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Linkage, Recombination and Eukaryotic Mapping. Outline. Introduction Complete Linkage compared to independent assortment Crossing over with linked genes “coupling and repulsion” gene arrangements Predicting outcomes with linked genes Gene mapping with recombination frequencies

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Presentation Transcript
outline
Outline
  • Introduction
  • Complete Linkage compared to independent assortment
  • Crossing over with linked genes
    • “coupling and repulsion” gene arrangements
  • Predicting outcomes with linked genes
  • Gene mapping with recombination frequencies
  • 2-point test cross
slide3

Observed: certain traits in Drosophila

tended to inherited together.

Thomas Hunt Morgan

1866-1945

Suggested: these genes were on the same chromosome.

Also suggested: gene close together rarely shuffled

Alfred Sturtevant

1891-1970

slide4

Let’s compare inheritance of 2 linked genes with the inheritance of 2 genes that assort independently (like what we have already studied according to Mendel’s principles.)

according to mendel non linked genes this is review ch 3
According to Mendel(non-linked genes—this is review, ch. 3)
  • AaBb x AaBb
  • AaBb
  • aAbB
  • AABB
  • aabb

Independent Assortment

3:1

Non-recombinants

Recombinants

linked genes
Linked genes
  • Genes located close together on the same chromosome
linked genes1
Linked Genes

On the same chromosome genes “travel” together and arrive a the same destination.

But how can you tell when a gene is linked or if it is independent?

use the test cross method
Use the Test Cross Method

If Independent

If Completely Linked:

MmDd x mmdd

m d

M D

x

m d

m d

m d

m d

M D

m d

MmDd or mmdd

Mmdd or mmDd

or

50% non-recombinants

50% -recombinants

50%

50%

1:1:1:1

ALL NON-RECOMBINANTS

slide9

Sometimes however the linkage is “broken” by a process called

CROSSING OVER”. “Incomplete Linkage”

It is another way to

recombination

crossing over meiosis prophase 1
Crossing Over (meiosis—prophase 1)

Physical exchange of DNA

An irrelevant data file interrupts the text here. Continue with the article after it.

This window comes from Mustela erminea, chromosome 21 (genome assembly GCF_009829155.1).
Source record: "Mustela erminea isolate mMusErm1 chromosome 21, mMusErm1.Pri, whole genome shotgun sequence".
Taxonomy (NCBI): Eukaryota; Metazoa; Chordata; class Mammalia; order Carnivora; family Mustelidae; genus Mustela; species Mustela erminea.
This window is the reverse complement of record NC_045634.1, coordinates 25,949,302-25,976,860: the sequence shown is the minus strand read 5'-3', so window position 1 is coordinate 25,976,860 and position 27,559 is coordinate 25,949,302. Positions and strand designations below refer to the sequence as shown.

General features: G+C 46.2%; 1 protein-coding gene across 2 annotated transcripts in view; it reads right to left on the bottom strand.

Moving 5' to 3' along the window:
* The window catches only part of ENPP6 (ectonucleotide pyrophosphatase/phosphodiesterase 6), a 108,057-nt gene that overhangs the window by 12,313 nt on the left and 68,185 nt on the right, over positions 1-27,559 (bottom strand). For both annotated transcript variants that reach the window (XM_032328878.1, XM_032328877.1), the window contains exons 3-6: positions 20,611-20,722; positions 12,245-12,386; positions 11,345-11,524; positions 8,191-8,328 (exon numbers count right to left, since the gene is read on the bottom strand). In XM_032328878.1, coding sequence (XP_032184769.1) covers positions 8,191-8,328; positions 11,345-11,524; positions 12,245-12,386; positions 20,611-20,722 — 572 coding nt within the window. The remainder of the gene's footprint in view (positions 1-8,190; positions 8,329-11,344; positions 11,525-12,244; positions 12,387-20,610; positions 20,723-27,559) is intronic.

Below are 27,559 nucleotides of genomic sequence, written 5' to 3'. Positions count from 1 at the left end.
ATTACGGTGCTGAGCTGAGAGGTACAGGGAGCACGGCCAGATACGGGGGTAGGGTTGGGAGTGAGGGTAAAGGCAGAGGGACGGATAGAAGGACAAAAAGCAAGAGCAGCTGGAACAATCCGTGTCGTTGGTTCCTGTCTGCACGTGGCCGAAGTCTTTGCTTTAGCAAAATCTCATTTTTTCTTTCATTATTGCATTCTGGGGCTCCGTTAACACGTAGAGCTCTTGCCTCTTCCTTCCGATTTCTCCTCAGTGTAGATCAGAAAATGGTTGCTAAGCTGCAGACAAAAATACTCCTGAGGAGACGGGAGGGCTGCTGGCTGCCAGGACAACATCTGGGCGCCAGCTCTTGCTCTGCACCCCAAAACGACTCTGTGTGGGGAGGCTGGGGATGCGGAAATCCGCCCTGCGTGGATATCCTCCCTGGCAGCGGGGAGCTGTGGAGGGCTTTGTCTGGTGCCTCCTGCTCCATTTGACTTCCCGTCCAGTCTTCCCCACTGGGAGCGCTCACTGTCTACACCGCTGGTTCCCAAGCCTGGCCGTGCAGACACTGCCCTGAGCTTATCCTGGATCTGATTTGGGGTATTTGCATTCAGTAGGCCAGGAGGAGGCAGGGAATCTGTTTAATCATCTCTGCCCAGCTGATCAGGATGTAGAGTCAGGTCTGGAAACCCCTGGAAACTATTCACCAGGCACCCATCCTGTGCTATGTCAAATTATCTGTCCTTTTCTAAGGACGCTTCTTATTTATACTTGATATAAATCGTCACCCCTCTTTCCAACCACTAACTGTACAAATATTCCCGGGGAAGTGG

Intrachromosomal Recombinantion

how do we know if crossing over occurs between linked genes
How do we know if crossing over occurs between linked genes?
  • Again use a test cross and look the offspring distribution.
  • Let’s continue to use the same test cross:

m d

M D

x

m d

m d

rf allows you to prediction proportion of expected offspring with linked genes
RF allows you to prediction proportion of expected offspring with linked genes

If you know that RF = 16%

T= warty

d= dull color

recombination frequencies rf
Recombination Frequencies (RF)
  • Can be used to determine the order of genes on a chromosome.
  • Chromosome maps determined from RF are called“Genetic Maps”.
  • Distances are given in map units (m.u.) or centimorgans (cM)
  • 1 m.u.= 1% recombination
  • 50% RF is expected with independent assortment (or distant genes)
slide15

First a few simple examples of displaying a “genetic map”

  • 2 point test crosses were done and the results follow
1 genetic map using rf
1. Genetic Map using RF
  • A to B = 5 m.u.
  • B to C= 10 m.u.
  • A to C = 15 m.u.
  • Then a simple genetic map using RF is

A 5 m.u. B 10 m.u. C

2 genetic map using rf
2. Genetic Map using RF
  • A to D = 8 m.u.
  • B to D= 13 m.u.
  • C to D = 23 m.u.

Another set of 2 pt test cross

Now include “D” to the previous map, what would the map look like now?

A 5 m.u. B 10 m.u. C

2 point test cross map data given from a series of test crosses
2 point test cross map:data given from a series of test crosses
          • RF
  • a and b 50%
  • a and c 50%
  • b and c 20
  • b and d 10
  • c and d 28
3 point test cross to be applied to your problem
3 point test cross

(to be applied to your problem)

interference and co efficient of coincidence cc
Interference and Co-efficient of coincidence (CC)
  • CC= # of observed double crossovers/# of expected double crossovers
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